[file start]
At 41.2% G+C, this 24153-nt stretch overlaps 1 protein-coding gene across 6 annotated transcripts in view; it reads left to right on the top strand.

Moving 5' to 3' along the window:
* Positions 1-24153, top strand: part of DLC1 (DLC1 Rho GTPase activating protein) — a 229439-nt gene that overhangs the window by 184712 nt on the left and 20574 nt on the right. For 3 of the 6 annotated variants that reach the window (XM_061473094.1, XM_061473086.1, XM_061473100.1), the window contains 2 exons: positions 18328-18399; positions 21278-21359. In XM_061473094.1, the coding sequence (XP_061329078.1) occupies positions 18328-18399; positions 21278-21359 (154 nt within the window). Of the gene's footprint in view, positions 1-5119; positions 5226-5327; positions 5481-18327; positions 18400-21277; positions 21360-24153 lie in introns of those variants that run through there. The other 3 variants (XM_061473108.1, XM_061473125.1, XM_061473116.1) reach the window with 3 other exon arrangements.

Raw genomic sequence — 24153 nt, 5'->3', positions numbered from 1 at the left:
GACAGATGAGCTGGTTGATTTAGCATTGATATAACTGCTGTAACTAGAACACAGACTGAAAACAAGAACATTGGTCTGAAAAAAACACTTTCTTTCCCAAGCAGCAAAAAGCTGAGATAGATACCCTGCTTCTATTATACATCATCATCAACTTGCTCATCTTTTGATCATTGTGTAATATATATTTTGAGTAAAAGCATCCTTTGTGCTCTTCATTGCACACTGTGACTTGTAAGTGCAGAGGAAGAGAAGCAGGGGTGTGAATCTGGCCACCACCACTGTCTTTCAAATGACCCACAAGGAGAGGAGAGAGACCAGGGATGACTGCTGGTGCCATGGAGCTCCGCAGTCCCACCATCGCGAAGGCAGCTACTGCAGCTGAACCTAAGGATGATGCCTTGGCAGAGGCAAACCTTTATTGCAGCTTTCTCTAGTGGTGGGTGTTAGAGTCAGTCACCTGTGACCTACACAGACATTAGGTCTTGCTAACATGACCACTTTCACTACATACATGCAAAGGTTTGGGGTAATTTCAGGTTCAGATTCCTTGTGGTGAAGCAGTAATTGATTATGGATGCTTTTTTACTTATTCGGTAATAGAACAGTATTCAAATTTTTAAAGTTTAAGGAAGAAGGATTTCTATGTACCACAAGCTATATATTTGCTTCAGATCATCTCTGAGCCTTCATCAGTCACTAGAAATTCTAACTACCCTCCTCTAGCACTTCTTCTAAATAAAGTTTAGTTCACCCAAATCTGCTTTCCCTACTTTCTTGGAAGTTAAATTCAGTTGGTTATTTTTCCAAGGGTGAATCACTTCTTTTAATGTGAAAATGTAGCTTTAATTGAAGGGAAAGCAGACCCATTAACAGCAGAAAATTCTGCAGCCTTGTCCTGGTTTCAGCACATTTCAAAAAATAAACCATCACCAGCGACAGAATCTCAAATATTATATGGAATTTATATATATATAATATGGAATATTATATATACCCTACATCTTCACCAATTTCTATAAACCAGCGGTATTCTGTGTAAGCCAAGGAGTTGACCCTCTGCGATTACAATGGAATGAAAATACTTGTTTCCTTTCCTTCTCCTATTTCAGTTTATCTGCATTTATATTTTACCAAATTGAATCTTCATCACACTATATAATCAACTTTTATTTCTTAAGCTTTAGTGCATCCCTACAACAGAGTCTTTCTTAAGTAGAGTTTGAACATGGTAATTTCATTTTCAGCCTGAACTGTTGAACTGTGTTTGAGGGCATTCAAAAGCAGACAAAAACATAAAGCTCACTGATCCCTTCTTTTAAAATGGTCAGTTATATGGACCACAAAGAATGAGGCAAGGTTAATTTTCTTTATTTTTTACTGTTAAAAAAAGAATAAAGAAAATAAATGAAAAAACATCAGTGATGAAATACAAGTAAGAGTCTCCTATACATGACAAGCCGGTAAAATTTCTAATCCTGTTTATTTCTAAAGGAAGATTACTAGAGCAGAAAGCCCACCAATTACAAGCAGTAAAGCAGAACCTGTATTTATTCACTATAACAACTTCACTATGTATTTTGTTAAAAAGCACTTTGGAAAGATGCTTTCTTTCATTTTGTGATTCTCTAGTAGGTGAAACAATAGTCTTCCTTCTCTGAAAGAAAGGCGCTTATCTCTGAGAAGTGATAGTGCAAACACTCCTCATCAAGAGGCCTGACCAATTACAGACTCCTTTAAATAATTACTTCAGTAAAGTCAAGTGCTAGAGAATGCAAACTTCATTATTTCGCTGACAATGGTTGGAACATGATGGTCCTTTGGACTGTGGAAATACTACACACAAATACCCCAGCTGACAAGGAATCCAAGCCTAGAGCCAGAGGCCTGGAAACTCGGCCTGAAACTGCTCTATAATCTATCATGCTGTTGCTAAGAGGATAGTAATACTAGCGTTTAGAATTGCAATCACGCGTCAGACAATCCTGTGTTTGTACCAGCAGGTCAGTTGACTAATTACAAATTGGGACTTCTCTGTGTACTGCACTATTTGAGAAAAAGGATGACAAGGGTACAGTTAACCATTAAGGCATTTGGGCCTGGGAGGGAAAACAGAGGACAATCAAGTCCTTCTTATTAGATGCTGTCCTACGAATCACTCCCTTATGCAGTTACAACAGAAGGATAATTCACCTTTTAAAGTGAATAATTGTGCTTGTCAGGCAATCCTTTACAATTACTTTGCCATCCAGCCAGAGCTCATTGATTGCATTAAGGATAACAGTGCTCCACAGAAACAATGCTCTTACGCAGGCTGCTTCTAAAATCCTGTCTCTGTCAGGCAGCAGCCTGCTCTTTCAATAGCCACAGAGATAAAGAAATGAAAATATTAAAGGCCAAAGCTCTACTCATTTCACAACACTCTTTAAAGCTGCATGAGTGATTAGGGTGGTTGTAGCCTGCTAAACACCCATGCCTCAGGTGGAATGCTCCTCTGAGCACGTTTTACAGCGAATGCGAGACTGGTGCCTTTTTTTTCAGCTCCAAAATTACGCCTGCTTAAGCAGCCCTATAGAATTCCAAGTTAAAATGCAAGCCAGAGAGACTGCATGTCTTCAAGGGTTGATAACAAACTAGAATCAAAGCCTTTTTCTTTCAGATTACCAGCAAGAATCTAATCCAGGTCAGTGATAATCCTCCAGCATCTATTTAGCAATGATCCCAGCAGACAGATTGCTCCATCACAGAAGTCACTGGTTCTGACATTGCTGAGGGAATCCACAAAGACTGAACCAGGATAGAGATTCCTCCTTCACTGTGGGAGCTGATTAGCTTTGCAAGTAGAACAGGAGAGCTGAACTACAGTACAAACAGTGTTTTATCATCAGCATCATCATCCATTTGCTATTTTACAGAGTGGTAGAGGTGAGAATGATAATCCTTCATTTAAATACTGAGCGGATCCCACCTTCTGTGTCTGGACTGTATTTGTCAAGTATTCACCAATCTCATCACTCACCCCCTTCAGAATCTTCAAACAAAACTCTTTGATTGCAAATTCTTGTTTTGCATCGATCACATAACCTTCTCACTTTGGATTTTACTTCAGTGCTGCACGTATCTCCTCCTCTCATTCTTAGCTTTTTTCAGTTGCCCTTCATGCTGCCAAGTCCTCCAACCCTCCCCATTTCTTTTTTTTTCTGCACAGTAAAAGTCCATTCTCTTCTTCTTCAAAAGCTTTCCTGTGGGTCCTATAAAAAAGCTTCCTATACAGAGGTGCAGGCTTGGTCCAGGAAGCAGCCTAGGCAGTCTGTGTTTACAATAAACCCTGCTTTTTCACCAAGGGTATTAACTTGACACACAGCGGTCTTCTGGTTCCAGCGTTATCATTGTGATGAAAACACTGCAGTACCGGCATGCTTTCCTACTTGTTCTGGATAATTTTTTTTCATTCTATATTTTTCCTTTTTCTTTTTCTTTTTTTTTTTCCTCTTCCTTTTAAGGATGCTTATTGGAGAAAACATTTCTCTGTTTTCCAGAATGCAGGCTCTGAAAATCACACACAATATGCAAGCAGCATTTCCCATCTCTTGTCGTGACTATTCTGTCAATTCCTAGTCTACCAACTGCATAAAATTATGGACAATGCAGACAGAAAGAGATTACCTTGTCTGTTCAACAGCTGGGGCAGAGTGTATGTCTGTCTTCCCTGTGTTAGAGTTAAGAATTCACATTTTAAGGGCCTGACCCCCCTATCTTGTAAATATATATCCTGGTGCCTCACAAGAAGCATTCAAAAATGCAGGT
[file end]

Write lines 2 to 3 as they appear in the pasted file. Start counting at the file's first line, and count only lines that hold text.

Moving 5' to 3' along the window:
* Positions 1-24153, top strand: part of DLC1 (DLC1 Rho GTPase activating protein) — a 229439-nt gene that overhangs the window by 184712 nt on the left and 20574 nt on the right. For 3 of the 6 annotated variants that reach the window (XM_061473094.1, XM_061473086.1, XM_061473100.1), the window contains 2 exons: positions 18328-18399; positions 21278-21359. In XM_061473094.1, the coding sequence (XP_061329078.1) occupies positions 18328-18399; positions 21278-21359 (154 nt within the window). Of the gene's footprint in view, positions 1-5119; positions 5226-5327; positions 5481-18327; positions 18400-21277; positions 21360-24153 lie in introns of those variants that run through there. The other 3 variants (XM_061473108.1, XM_061473125.1, XM_061473116.1) reach the window with 3 other exon arrangements.